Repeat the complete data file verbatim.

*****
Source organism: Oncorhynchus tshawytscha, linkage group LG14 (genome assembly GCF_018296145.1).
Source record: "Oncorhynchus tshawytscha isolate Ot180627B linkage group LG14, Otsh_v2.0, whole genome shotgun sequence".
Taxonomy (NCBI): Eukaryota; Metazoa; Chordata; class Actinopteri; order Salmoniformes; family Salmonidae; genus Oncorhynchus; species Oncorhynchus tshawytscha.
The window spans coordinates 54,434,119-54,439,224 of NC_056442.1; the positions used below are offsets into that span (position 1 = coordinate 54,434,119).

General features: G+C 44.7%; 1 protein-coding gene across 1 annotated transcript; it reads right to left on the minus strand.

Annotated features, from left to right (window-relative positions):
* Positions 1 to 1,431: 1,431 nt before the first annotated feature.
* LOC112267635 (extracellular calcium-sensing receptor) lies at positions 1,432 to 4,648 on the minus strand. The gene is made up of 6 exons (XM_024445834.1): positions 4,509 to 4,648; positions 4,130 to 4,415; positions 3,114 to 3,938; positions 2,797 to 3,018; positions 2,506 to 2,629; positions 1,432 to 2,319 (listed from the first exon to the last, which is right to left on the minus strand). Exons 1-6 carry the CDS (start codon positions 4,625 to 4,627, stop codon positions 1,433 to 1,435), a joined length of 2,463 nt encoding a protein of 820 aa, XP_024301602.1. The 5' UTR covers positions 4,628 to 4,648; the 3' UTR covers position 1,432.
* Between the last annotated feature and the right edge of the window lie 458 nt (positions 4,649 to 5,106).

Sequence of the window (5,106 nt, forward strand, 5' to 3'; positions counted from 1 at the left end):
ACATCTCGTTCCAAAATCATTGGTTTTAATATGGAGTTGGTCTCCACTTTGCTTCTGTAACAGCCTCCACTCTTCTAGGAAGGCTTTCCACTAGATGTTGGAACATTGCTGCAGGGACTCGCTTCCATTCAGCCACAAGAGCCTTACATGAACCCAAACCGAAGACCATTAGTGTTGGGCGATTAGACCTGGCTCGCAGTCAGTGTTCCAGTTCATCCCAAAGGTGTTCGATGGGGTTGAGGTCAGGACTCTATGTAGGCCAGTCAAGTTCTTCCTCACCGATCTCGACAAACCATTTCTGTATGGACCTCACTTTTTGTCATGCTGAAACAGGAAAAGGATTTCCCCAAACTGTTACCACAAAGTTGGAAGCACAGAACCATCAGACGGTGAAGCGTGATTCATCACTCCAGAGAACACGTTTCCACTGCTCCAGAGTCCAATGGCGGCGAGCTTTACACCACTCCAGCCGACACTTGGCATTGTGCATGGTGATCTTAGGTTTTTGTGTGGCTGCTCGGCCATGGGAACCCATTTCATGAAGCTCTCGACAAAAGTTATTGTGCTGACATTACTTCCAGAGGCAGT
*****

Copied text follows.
Source organism: Oncorhynchus tshawytscha, linkage group LG14 (genome assembly GCF_018296145.1).
Source record: "Oncorhynchus tshawytscha isolate Ot180627B linkage group LG14, Otsh_v2.0, whole genome shotgun sequence".
Taxonomy (NCBI): Eukaryota; Metazoa; Chordata; class Actinopteri; order Salmoniformes; family Salmonidae; genus Oncorhynchus; species Oncorhynchus tshawytscha.
The window spans coordinates 54,434,119-54,439,224 of NC_056442.1; the positions used below are offsets into that span (position 1 = coordinate 54,434,119).

General features: G+C 44.7%; 1 protein-coding gene across 1 annotated transcript; it reads right to left on the minus strand.

Annotated features, from left to right (window-relative positions):
* Positions 1 to 1,431: 1,431 nt before the first annotated feature.
* LOC112267635 (extracellular calcium-sensing receptor) lies at positions 1,432 to 4,648 on the minus strand. The gene is made up of 6 exons (XM_024445834.1): positions 4,509 to 4,648; positions 4,130 to 4,415; positions 3,114 to 3,938; positions 2,797 to 3,018; positions 2,506 to 2,629; positions 1,432 to 2,319 (listed from the first exon to the last, which is right to left on the minus strand). Exons 1-6 carry the CDS (start codon positions 4,625 to 4,627, stop codon positions 1,433 to 1,435), a joined length of 2,463 nt encoding a protein of 820 aa, XP_024301602.1. The 5' UTR covers positions 4,628 to 4,648; the 3' UTR covers position 1,432.
* Between the last annotated feature and the right edge of the window lie 458 nt (positions 4,649 to 5,106).

Sequence of the window (5,106 nt, forward strand, 5' to 3'; positions counted from 1 at the left end):
ACATCTCGTTCCAAAATCATTGGTTTTAATATGGAGTTGGTCTCCACTTTGCTTCTGTAACAGCCTCCACTCTTCTAGGAAGGCTTTCCACTAGATGTTGGAACATTGCTGCAGGGACTCGCTTCCATTCAGCCACAAGAGCCTTACATGAACCCAAACCGAAGACCATTAGTGTTGGGCGATTAGACCTGGCTCGCAGTCAGTGTTCCAGTTCATCCCAAAGGTGTTCGATGGGGTTGAGGTCAGGACTCTATGTAGGCCAGTCAAGTTCTTCCTCACCGATCTCGACAAACCATTTCTGTATGGACCTCACTTTTTGTCATGCTGAAACAGGAAAAGGATTTCCCCAAACTGTTACCACAAAGTTGGAAGCACAGAACCATCAGACGGTGAAGCGTGATTCATCACTCCAGAGAACACGTTTCCACTGCTCCAGAGTCCAATGGCGGCGAGCTTTACACCACTCCAGCCGACACTTGGCATTGTGCATGGTGATCTTAGGTTTTTGTGTGGCTGCTCGGCCATGGGAACCCATTTCATGAAGCTCTCGACAAAAGTTATTGTGCTGACATTACTTCCAGAGGCAGT